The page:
Majority of Banks Underutilize CRM Staff

Updated · Aug 01, 2001

by Staff

According to a March 2001 survey conducted by Core Group®, Inc., 76 percent of community banks and credit unions are not utilizing the full capabilities of their customer relationship management (CRM) and marketing customer information file (MCIF) systems.

The survey, sponsored by SEDONA® Corporation, — CRM solution provider for small- and mid-sized financial services companies — consisted of 53 in-depth telephone interviews with small- and mid-sized financial services companies including banks, credit unions, and savings and loan companies.

Other key findings included:

  • Sixty-two percent of financial institutions did not have their CRM or MCIF systems networked within the organization. The lack of integration resulted in a limited number of users and decreased opportunity for integration into more than one department.
  • The primary roadblock to full-system utilization is a lack of trained resources, resulting in nearly 40 percent of financial institutions stating that they are interested in outsourcing select CRM or MCIF functions.
  • The most popular third-party CRM or MCIF services were planning and mailing implementation (40 percent); training (38 percent); profitability analysis (23 percent); and database tracking (23 percent).
  • Eighty percent of financial institutions rate their systems as “very good” or “good” in regards to return on investment.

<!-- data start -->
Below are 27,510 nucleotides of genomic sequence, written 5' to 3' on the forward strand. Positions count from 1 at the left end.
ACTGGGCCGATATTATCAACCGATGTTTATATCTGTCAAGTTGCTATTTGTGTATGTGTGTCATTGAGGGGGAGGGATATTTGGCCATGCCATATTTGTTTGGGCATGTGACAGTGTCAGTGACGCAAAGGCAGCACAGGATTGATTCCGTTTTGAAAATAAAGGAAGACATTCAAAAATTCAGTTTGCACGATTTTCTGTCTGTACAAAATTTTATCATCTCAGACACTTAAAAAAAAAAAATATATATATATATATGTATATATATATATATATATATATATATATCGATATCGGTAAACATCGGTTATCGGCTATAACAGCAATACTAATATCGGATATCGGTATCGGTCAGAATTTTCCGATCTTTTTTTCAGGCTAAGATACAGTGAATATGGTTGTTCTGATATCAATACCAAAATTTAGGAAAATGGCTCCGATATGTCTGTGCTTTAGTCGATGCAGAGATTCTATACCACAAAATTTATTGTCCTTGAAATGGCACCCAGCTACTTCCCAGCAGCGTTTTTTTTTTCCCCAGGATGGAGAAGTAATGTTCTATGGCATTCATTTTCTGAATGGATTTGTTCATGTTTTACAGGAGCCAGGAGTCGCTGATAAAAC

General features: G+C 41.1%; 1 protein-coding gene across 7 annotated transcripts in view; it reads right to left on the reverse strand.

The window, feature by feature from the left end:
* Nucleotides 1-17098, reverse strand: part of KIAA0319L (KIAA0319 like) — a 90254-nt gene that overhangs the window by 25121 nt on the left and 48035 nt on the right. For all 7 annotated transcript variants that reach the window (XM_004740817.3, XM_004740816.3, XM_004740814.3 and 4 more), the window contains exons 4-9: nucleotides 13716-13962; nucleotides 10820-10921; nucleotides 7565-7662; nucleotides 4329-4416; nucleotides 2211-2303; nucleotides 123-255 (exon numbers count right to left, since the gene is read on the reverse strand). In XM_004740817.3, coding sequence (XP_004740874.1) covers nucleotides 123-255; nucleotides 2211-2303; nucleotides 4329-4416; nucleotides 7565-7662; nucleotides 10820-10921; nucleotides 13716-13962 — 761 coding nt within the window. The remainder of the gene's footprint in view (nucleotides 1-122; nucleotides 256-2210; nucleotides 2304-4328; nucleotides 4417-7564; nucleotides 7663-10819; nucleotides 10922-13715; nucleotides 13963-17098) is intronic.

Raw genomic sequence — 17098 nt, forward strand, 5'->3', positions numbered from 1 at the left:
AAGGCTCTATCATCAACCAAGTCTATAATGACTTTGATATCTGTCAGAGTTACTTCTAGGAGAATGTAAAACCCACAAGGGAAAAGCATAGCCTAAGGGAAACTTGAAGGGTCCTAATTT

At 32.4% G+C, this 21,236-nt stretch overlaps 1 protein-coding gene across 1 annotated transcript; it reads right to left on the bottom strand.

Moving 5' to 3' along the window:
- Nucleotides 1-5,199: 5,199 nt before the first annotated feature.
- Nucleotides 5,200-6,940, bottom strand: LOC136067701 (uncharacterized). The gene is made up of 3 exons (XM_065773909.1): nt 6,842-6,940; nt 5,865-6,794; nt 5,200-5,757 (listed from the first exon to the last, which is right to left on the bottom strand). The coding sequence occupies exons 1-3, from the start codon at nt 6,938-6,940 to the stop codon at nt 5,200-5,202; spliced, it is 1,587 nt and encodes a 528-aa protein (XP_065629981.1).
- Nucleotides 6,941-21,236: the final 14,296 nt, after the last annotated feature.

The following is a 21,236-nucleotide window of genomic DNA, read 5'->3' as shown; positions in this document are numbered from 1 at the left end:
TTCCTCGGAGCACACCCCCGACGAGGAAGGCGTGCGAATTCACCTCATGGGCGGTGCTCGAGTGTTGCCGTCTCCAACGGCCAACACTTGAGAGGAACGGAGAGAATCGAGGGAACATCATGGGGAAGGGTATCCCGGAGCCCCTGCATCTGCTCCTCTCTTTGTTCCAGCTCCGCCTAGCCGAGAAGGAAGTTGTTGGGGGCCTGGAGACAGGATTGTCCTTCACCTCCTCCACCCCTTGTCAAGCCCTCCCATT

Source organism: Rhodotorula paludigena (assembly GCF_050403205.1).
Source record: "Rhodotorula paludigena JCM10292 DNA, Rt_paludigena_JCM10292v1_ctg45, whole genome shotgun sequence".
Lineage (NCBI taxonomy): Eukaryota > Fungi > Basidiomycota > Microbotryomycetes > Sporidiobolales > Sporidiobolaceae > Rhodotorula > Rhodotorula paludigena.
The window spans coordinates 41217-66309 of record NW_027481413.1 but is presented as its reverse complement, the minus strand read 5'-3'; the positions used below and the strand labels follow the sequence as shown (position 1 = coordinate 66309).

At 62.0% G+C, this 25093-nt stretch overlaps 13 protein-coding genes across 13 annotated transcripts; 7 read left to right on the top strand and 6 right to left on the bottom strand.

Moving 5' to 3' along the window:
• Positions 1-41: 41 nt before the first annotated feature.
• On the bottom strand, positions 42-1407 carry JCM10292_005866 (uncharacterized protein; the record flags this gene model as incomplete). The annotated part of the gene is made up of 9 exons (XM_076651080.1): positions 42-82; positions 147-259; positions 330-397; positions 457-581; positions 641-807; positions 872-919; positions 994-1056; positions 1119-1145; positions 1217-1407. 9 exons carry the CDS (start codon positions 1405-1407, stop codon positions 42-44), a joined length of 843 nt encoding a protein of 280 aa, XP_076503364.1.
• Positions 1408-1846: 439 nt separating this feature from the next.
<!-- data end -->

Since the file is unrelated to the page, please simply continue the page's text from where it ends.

• Financial institutions do not have one standard measure for proving the success of their systems. Marketing response rates (35 percent), acquisition costs (26 percent), and return on investment (35 percent) are the most popular measures for defining the success of a CRM or MCIF system, but 40 percent of financial institutions used unspecified criteria.
  • Eighty-eight percent of financial institutions with CRM or MCIF systems used those systems primarily in the marketing department. The most popular CRM or MCIF features were customer or account profiling (83 percent); improved marketing efficiency (83 percent); and analytical business intelligence (81 percent).

“Until recently, full-featured CRM systems were only available to larger financial organizations because of high implementation and deployment costs,” said Alyssa Dver, chief marketing officer, SEDONA Corporation. “However, with new Internet-based systems now available, the cost and ease-of-use allows smaller institutions to take advantage of full-featured CRM applications. These smaller institutions may be leveraging the solution for tactical request-driven activities, but often, they do not have the overall business knowledge or resources to take full advantage of their systems.”

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